Anastasia’s Internship Reflection

 

Anasthasia Mfum

During my year at BCAL, I had many memories and opportunities. One of them was an internship. My internship was with a unique company called Hyphen Labs who mainly focused on neurospeculative afrofeminism. This had to do with especially women of color in society and how we are treated. My supervisors for this company are really determined to make a change and through technology, including VR which is an artificial environment that is created with software and presented to the user in such a way that the user suspends belief and accepts it as a real environment. This company is hoping for other people to understand the trials and tribulations of minorities in society and join the efforts for change. During my internship, I learned many things VR, and I also got to work with technology I have not worked with before, such as a 3D printer. It was so cool watching pieces of scrap turn into beautiful structures. I also got to help with setting up and being part of a prestigious event which was the Tribeca Film Festival. Our team was working with VR to show people a glimpse of the beauty of women of color. At the festival, I also got to work with new people and made new connections. It felt good working under pressure because it showed me how well I could handle it. The different VR experiences and structures were great to look at, and it peaked my interest in design and creativity.
Although I had a good time there, not everything was great. I left Tribeca to get something from the office for my supervisors and when I came back, I wasn’t let in so easily. Although I had the staff badge indicating that I was part of the event, problems still arose. I remember it so vividly. I walked into the room where there was the showcase, and the security guard wasn’t having it. He was an old white man, with a pair of round framed glasses and little spots of white on his head. I remember him telling me that no more people are allowed here, even though two people went in before me. He noticed my staff badge and laughed. I felt ashamed of myself. I didn’t feel as though I belonged here, and at that moment, I felt vulnerable. When I approached my supervisors and told them about it, they were furious. They couldn’t stand this type of discrimination and were angry because this is the exact thing they are fighting for and what their foundation is all about. I experienced first hand what it meant to be a colored  woman in society and it made me even more motivated to be successful in this space. I grew a friendship with my bosses, and it was great.

After that incident, they had to go away for business and I had to do my work from home. Each week I sent them what I did, and they gave feedback and meditated on it. I did research about grants that they would qualify for in order for them to take their project to the next level, and I helped them with their Instagram feed by telling them and suggesting what ideas or things that the new era of people like us would like to view. They appreciated my ideas, and it made me feel good about myself that I was being heard. I also talked about natural hair in society and how it wasn’t appreciated enough, and I also suggested some books and poems to read. I sent them articles and my reflections on them and gave them lots of information about bigger companies who I thought would be glad to have them as part of their team. I found many grants, including the Zonta International Grant which is a leading global organization of professionals empowering women through service and advocacy.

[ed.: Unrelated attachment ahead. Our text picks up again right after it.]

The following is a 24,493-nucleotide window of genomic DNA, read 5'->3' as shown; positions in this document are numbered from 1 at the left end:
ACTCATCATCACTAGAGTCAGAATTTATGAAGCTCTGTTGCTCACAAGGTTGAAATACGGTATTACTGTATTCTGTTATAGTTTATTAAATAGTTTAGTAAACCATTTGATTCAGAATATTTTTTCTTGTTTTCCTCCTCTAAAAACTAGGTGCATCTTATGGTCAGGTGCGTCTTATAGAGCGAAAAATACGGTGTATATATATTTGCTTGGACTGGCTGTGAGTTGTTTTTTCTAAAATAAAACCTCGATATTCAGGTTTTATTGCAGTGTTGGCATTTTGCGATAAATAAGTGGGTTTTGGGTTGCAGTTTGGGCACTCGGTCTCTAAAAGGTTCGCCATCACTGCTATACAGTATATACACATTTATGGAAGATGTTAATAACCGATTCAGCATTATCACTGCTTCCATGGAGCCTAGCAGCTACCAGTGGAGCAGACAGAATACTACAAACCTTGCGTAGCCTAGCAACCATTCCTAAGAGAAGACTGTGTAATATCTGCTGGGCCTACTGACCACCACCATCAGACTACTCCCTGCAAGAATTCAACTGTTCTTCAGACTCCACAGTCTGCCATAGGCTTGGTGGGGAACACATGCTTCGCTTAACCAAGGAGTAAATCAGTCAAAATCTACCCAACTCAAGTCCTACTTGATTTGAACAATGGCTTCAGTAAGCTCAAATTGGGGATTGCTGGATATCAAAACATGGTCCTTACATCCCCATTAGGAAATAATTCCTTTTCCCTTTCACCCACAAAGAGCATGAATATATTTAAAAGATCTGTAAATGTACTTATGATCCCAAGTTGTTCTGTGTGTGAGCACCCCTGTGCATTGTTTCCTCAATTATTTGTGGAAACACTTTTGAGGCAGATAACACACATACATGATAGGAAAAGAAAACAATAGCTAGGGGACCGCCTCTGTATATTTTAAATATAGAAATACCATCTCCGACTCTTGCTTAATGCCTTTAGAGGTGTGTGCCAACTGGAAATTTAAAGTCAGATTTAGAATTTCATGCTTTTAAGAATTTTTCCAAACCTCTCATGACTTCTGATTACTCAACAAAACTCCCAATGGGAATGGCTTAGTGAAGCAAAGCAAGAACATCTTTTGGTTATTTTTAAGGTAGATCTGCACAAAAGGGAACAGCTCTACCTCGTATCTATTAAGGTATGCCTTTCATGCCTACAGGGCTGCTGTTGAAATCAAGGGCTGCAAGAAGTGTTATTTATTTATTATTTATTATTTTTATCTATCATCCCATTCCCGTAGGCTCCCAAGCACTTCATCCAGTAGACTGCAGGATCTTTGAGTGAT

Overall, this internship was a great experience, and I am glad that BCCP gave me the opportunity to work in a professional environment like this. Through the stress and tribulations I am happy that I made it, and I really felt like I grew as a person, becoming more confident in myself.  I also learned that most people conform to society, but that through technology and media we can reach out to people and let them hear our voice. The more people that have views like this, the more awareness we could spread.

The experience at BCAL wasn’t so bad either. I made new friends, new memories, and it really gave me a chance to show my creative side to others and interact with people with different personalities. We talked about social issues, played games, did team-building activities, trips, and I enjoyed every minute of it even though there were times that I wasn’t 100%. I look forward to joining again next year.